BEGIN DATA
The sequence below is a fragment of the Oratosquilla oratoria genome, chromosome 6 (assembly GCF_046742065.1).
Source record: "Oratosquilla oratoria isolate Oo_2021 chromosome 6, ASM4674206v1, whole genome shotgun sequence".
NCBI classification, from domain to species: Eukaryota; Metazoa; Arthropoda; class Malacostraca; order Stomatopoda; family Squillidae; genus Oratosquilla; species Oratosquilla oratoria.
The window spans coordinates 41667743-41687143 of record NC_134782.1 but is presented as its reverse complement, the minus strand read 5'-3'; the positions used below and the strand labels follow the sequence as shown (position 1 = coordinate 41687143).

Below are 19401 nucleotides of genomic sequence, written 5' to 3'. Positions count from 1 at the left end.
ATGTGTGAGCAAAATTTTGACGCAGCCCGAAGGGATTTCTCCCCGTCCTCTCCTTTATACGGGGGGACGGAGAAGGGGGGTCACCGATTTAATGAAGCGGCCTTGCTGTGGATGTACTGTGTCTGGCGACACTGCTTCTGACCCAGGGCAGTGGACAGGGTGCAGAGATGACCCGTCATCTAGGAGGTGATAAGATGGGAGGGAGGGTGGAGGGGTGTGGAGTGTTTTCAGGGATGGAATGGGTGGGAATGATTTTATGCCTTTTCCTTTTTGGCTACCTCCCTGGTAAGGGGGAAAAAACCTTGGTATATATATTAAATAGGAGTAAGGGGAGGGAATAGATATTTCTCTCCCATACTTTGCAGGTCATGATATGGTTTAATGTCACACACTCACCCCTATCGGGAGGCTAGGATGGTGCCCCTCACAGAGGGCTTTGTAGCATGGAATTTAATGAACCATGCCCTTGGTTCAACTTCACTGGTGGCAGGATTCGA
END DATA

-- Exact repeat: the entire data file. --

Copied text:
The sequence below is a fragment of the Oratosquilla oratoria genome, chromosome 6 (assembly GCF_046742065.1).
Source record: "Oratosquilla oratoria isolate Oo_2021 chromosome 6, ASM4674206v1, whole genome shotgun sequence".
NCBI classification, from domain to species: Eukaryota; Metazoa; Arthropoda; class Malacostraca; order Stomatopoda; family Squillidae; genus Oratosquilla; species Oratosquilla oratoria.
The window spans coordinates 41667743-41687143 of record NC_134782.1 but is presented as its reverse complement, the minus strand read 5'-3'; the positions used below and the strand labels follow the sequence as shown (position 1 = coordinate 41687143).

Below are 19401 nucleotides of genomic sequence, written 5' to 3'. Positions count from 1 at the left end.
ATGTGTGAGCAAAATTTTGACGCAGCCCGAAGGGATTTCTCCCCGTCCTCTCCTTTATACGGGGGGACGGAGAAGGGGGGTCACCGATTTAATGAAGCGGCCTTGCTGTGGATGTACTGTGTCTGGCGACACTGCTTCTGACCCAGGGCAGTGGACAGGGTGCAGAGATGACCCGTCATCTAGGAGGTGATAAGATGGGAGGGAGGGTGGAGGGGTGTGGAGTGTTTTCAGGGATGGAATGGGTGGGAATGATTTTATGCCTTTTCCTTTTTGGCTACCTCCCTGGTAAGGGGGAAAAAACCTTGGTATATATATTAAATAGGAGTAAGGGGAGGGAATAGATATTTCTCTCCCATACTTTGCAGGTCATGATATGGTTTAATGTCACACACTCACCCCTATCGGGAGGCTAGGATGGTGCCCCTCACAGAGGGCTTTGTAGCATGGAATTTAATGAACCATGCCCTTGGTTCAACTTCACTGGTGGCAGGATTCGA